10 Spectacular Movies That Helped Redeem 2016

This year sucked, but these movies didn't.

Captain America Civil War Iron Man

2016 has been a disappointing year in movies, especially compared to its much superior predecessor, which gave us everything from The Hateful Eight and Sicario, to Deus Ex, Inside Out and Star Wars: The Force Awakens, as well as smaller success stories such as Tangerine, Room, The Lobster and Amy – not to mention Mad Max: Fury Road, which was arguably the greatest cinematic experience ever created by a person born of this world.

By comparison, 2016 is responsible for a myriad of forgettable superhero movies, a handful of passable blockbusters, and a humble selection of smaller independent gems, most of which creeped past without anyone noticing. Doctor Strange – despite its interesting premise and spectacular visuals – was surprisingly uninteresting. Suicide Squad was complete crap, and the less said about Batman V Superman: Dawn of Justice the absolute better.

That said, there were some honourable mentions which only narrowly missed inclusion this list, including: Nocturnal Animals, Deadpool, Arrival, Rogue One and Moonlight, all of which impressed in various ways, but weren’t quite enough to redeem this generally uninspiring year, which will probably go down as generally unremarkable, despite these 10 exceptions…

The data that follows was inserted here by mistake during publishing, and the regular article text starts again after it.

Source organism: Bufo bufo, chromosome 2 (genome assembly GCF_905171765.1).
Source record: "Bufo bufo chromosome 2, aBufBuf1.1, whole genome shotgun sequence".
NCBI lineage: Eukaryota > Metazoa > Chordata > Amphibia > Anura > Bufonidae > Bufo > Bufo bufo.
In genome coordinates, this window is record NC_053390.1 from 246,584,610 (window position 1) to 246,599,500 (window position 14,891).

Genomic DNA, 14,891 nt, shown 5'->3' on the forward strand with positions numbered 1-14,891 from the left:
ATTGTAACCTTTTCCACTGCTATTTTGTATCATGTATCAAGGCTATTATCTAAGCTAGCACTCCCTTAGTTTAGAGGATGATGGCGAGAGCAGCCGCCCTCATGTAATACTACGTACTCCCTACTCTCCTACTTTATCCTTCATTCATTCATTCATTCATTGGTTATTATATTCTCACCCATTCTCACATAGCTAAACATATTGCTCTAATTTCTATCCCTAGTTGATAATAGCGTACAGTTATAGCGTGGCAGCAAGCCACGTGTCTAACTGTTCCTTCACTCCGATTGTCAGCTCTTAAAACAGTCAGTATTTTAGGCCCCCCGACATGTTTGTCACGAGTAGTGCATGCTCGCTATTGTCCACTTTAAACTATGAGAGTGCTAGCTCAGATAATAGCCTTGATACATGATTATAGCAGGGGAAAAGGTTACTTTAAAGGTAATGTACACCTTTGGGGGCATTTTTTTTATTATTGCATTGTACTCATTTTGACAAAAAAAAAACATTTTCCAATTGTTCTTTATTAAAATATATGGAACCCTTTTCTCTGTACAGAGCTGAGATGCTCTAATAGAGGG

10. The Neon Demon

dont breathe poster
Amazon Studios

The Neon Demon is a surprisingly deep movie, considering its shallow premise. The visuals are easily the most remarkable aspect – the cinematography is particularly breath-taking – but, thematically, the movie is saying a surprising amount with considerably little. The director’s previous effort, Only God Forgives, attempted something similar – using symbolism and visuals to express character motivations – but was mostly just underwhelming.

By comparison, The Neon Demon avoids understating secondary elements – such as story and character – in favour of pure spectacle. The movie is stunningly beautiful, but there’s plenty beneath the surface to motivate continued investment, as well as some wonderfully demented twists permeating a visual descent into madness. The characters – though deplorable – make a disturbing amount of sense, sustained by the strength of the performances, which substantiate the more fantastical elements.


Formerly an assistant editor, Richard's interests include detective fiction and Japanese horror movies.